100 hour a week Mayor seeks upgrade for bodyguard, cites budget surplus.

Noting the police chief reports ( the Mayor works from 6am to 2am some days, Luke Ravenstahl asked for an upgrade for his bodyguards, citing the need to keep up with him and also stating "we can afford this upgrade becuase of my successful efforts in creating a budget surplus". Mayor Ravenstahl stated "There must be, going forward and looking upward, a bionic tech firm somewhere on Second avenue, we should proceed in actualizing a vigilant effort upon it and that we have always done." The Mayor requested the police recruit this gentleman:

The Act 47 and ICA groups told the Mayor the city could only afford this:

(With sincere aplogies to Lee Majors, whose did nothing to deserve this, his only sins being growing old, as we all do, and being an easy target. Also with apologies ot the Mayor's bodyguard officers, who probably earn every penny with this Mayor.)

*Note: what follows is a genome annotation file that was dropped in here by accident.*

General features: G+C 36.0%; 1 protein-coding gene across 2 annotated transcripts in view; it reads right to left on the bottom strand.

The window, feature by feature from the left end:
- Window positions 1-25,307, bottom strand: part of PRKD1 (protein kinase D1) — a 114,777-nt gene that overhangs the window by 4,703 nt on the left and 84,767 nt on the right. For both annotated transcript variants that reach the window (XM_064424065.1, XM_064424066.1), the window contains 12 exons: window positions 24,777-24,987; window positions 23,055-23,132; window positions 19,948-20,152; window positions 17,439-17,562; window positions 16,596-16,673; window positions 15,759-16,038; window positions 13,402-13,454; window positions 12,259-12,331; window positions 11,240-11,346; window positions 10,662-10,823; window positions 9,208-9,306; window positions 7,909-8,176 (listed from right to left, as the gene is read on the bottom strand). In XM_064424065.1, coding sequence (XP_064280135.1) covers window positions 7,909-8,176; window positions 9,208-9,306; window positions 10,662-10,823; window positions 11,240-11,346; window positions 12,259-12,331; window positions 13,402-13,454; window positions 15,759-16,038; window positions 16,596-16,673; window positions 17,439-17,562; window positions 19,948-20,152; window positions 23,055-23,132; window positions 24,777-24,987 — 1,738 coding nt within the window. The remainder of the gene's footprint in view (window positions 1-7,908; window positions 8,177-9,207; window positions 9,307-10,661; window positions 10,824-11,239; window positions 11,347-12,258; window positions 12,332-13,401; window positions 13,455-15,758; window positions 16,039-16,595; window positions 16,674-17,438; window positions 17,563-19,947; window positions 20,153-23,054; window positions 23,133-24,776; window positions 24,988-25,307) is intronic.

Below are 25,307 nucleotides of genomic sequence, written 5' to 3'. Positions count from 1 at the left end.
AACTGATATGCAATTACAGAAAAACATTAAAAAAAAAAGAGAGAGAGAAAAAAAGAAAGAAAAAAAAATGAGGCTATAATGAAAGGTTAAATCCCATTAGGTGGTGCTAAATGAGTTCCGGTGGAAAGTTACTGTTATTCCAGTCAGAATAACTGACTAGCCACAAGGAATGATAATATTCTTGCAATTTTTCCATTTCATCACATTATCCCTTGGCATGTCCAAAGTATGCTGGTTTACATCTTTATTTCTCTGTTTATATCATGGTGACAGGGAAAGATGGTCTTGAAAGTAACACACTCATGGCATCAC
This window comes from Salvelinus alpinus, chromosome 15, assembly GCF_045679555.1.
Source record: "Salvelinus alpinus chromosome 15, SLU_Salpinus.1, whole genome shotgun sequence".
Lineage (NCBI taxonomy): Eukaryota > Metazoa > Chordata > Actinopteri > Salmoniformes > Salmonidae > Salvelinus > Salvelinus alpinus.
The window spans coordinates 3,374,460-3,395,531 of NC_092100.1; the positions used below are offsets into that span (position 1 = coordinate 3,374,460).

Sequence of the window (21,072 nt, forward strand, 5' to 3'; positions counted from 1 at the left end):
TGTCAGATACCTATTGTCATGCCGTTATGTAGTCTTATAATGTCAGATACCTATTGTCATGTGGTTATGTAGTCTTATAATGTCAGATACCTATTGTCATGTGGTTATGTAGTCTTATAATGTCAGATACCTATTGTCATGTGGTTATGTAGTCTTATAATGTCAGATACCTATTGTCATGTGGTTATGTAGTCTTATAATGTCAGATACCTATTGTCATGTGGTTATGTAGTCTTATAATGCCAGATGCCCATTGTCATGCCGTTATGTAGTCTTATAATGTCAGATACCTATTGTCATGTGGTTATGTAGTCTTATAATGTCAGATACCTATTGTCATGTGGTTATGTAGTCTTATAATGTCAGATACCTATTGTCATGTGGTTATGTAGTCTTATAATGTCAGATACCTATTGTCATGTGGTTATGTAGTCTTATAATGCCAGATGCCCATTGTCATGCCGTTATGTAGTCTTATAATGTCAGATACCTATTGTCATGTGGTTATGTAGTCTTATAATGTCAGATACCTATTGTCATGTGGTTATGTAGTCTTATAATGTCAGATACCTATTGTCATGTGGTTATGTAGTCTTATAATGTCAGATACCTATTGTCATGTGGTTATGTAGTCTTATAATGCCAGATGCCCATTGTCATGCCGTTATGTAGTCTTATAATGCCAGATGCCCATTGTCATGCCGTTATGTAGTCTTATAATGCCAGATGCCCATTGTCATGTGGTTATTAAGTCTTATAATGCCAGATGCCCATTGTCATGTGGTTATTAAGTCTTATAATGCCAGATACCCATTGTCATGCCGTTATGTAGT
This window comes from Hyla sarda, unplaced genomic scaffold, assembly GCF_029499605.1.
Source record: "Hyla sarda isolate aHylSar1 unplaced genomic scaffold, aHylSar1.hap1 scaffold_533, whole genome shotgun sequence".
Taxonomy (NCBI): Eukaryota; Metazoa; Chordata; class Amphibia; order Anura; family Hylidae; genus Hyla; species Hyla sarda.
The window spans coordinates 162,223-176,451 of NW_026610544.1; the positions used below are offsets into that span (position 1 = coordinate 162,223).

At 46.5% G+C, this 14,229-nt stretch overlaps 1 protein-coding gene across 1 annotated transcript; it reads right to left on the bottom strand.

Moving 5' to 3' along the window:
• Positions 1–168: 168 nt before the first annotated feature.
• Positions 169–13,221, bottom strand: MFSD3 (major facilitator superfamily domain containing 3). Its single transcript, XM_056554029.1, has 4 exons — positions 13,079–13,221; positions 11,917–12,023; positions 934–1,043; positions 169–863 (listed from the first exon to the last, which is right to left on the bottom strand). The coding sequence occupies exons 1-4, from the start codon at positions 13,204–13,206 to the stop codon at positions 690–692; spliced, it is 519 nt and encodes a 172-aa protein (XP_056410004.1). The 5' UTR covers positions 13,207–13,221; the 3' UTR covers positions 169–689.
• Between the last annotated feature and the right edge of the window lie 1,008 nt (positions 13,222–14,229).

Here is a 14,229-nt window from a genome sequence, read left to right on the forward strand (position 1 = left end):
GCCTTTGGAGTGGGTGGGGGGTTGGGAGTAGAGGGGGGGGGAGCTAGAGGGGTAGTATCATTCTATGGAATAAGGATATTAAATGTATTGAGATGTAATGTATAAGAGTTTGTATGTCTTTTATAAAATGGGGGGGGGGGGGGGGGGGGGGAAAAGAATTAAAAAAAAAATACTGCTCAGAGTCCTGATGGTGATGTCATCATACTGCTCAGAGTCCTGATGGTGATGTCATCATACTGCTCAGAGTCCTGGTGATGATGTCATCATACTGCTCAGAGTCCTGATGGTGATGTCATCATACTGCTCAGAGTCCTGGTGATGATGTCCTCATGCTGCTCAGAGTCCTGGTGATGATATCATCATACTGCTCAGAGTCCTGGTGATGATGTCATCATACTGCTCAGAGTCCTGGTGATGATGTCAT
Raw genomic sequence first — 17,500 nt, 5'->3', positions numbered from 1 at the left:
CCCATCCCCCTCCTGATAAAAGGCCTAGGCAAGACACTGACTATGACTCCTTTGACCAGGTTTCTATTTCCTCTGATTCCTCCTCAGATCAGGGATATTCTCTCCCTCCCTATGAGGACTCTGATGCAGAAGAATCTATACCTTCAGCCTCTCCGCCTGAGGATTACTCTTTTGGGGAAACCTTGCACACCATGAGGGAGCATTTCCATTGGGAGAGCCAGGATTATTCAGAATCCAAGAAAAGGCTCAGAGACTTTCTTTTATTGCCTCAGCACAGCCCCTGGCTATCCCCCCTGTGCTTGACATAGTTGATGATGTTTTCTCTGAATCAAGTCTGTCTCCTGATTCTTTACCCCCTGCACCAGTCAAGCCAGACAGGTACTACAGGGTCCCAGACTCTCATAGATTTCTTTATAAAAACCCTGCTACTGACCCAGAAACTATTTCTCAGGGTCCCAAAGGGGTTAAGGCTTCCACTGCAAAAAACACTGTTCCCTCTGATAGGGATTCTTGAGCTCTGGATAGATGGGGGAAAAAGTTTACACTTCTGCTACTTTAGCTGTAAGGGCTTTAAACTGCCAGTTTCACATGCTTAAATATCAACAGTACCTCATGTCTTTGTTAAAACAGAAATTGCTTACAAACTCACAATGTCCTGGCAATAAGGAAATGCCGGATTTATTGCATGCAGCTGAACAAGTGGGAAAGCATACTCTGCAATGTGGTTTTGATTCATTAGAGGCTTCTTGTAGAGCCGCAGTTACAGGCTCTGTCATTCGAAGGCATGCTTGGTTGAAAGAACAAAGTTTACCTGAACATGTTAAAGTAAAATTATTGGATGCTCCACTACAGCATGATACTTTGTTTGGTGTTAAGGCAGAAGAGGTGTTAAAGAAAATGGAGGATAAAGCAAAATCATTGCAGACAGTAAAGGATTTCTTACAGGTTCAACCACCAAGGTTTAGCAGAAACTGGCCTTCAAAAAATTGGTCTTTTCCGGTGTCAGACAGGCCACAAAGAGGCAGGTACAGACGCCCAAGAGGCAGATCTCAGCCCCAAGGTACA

Wednesday, July 18, 2007

Ethics update (not what you think ... well actually ...)

The Burgh Report points out that Chad Herman has also gotten fed up with Raven-Speak (, FWIW. He does more than let the thing speak for itself, editorially speaking. He does say something I thought of in my previous post, but did not mention: even prepared, written missives from the Mayor, his office or campaign are filled with the silted language. Even when they have time to consider, they go ahead and choose some whoppers.